Air Monitoring and Treatment

Cheaper Air Pollution Sensor Project funded by DOST's R&D



Air pollution is one of the major concerns of the Philippines. The increase in population makes inevitable for pollution. In Metro Manila, air pollution in roads are high. The Air Quality monitoring stations in EDSA-MRT recorded more than twice the normal of 90 micro grams per cubic meter.

It is essential to establish more AQM but it is expensive. The Ateneo de Manila and Manila Observatory is designing an air pollution sensor that is cheaper. The tester was funded for 3 years which costs 2.8m from the Department of Science and Technology.

USec. Carol M. Yorobe, Officer-In-Charge of DOST’s Philippine Council for Industry, Energy and Emerging Technology Research and Development (PCIEERD), which monitors the DOST Grants-In-Aid project, said that "This instrument will also help the Philippine government realize the objective of the Clean Air Act of 1999, which is to achieve and maintain healthy air for all Filipinos"

The air sensor measures sulfur dioxide, ozone and nitrogen dioxide. Dr. James B. Simpas, who is currently the head of the Urban Air Quality and Instrumentation and Technology Development Programs of the Manila Observatory and an assistant professor in ADMU’s Department of Physics said that "We considered actual field conditions, and we incorporated recent advances in spectroscopy technology in the design. This instrument is designed for maximum functionality at minimum cost". The calibration unit of the instrument is currently undergoing functional tests. Once fully operational, the instrument will be housed at the Manila Observatory, alongside the AQM station of the Department of Environment and Natural Resources’ Environmental Management Bureau.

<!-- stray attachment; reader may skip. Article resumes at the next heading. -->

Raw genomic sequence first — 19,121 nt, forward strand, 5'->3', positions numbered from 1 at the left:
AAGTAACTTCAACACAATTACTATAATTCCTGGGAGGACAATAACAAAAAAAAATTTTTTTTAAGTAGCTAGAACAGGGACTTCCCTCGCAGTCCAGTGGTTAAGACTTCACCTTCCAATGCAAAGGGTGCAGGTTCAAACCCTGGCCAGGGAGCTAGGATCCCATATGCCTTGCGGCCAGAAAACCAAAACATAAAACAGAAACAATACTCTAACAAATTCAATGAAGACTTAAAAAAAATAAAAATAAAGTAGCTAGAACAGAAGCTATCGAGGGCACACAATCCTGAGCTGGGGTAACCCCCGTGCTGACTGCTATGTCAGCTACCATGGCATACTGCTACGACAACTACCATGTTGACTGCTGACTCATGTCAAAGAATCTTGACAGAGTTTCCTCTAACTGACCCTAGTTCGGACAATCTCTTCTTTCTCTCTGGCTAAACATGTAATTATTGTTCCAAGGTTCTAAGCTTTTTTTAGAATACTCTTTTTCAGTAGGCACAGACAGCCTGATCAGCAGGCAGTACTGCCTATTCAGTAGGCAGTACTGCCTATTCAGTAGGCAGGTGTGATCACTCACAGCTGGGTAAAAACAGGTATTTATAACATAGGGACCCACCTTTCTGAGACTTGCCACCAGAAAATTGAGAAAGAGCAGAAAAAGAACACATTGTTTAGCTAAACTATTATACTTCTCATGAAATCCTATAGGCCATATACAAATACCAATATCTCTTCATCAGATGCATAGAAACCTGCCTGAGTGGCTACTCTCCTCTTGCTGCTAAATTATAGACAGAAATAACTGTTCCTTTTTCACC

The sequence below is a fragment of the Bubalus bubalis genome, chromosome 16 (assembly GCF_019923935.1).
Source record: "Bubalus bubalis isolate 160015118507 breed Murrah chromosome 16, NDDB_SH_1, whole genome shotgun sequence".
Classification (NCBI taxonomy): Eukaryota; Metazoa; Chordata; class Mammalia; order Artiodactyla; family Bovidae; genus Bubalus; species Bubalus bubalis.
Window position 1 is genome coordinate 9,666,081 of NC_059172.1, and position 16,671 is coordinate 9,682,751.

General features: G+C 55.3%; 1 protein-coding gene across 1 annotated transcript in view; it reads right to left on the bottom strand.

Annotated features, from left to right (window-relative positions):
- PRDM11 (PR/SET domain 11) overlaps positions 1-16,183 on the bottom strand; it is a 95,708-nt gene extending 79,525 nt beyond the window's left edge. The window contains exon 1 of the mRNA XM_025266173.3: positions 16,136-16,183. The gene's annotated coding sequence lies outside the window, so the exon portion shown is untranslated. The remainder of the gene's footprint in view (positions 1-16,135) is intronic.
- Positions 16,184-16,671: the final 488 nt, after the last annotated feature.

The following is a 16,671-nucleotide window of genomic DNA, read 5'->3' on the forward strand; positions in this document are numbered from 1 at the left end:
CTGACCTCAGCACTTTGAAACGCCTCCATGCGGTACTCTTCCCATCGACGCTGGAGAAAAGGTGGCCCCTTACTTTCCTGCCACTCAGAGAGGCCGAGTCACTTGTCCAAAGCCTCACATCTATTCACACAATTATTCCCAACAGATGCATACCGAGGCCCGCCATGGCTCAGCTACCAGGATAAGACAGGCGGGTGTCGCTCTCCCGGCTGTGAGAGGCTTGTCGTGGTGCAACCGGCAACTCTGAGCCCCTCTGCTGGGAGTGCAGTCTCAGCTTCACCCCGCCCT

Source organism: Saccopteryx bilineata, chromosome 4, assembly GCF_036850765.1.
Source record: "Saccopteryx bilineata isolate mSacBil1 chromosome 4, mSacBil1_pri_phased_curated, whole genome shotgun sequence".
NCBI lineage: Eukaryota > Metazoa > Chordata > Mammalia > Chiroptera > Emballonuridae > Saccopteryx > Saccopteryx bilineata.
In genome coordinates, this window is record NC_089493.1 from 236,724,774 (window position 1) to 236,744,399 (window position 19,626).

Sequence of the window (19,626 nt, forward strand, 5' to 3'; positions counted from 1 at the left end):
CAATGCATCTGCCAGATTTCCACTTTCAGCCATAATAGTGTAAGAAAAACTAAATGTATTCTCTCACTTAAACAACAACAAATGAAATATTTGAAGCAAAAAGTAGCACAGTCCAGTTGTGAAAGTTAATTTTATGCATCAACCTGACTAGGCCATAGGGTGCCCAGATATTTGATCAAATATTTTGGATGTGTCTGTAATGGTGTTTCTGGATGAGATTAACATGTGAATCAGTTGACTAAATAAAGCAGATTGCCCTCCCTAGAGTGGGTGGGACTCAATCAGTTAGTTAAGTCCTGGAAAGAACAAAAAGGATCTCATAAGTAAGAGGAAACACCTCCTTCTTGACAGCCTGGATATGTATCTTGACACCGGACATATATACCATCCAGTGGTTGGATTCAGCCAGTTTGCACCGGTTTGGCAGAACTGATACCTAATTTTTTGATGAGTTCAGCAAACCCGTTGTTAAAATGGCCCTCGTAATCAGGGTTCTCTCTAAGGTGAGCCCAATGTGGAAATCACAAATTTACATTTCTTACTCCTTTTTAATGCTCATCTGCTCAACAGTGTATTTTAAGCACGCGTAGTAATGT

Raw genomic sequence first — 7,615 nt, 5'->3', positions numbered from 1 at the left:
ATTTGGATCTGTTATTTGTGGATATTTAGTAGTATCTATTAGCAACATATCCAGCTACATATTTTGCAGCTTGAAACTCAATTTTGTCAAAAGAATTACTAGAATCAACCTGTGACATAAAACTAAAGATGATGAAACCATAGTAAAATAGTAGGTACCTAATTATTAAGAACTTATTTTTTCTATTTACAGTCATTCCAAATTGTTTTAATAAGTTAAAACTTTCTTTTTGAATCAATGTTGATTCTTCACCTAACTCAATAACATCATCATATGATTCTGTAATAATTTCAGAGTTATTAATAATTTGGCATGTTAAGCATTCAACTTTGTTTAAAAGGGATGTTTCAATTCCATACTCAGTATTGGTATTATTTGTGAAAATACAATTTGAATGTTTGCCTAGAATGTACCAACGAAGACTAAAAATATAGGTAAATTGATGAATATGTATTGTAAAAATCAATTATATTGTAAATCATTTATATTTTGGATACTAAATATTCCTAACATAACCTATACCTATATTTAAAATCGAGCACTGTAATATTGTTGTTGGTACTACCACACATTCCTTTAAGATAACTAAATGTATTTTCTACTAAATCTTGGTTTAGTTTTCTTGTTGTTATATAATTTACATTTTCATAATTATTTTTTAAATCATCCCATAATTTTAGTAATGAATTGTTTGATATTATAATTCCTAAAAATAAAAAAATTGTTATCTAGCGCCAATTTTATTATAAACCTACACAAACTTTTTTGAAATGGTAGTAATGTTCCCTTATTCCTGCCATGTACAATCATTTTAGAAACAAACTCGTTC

Air Pollution Control Policy Options for Metro Manila

A discussion paper published in December 2003, regarding the vast issues of air pollution in the Philippines and what are its possible options to counter it. Their research has concluded three possible policy option in reducing the seriously degrading air quality in the Philippines. Their research team recommends a pilot diesel retrofit program for utility vehicles along with a low-cost technology that is effective at 2000 ppm sulfur content.

A copy of the research material can be found here:

http://www.rff.org/documents/RFF-DP-03-30.pdf

1 comment:


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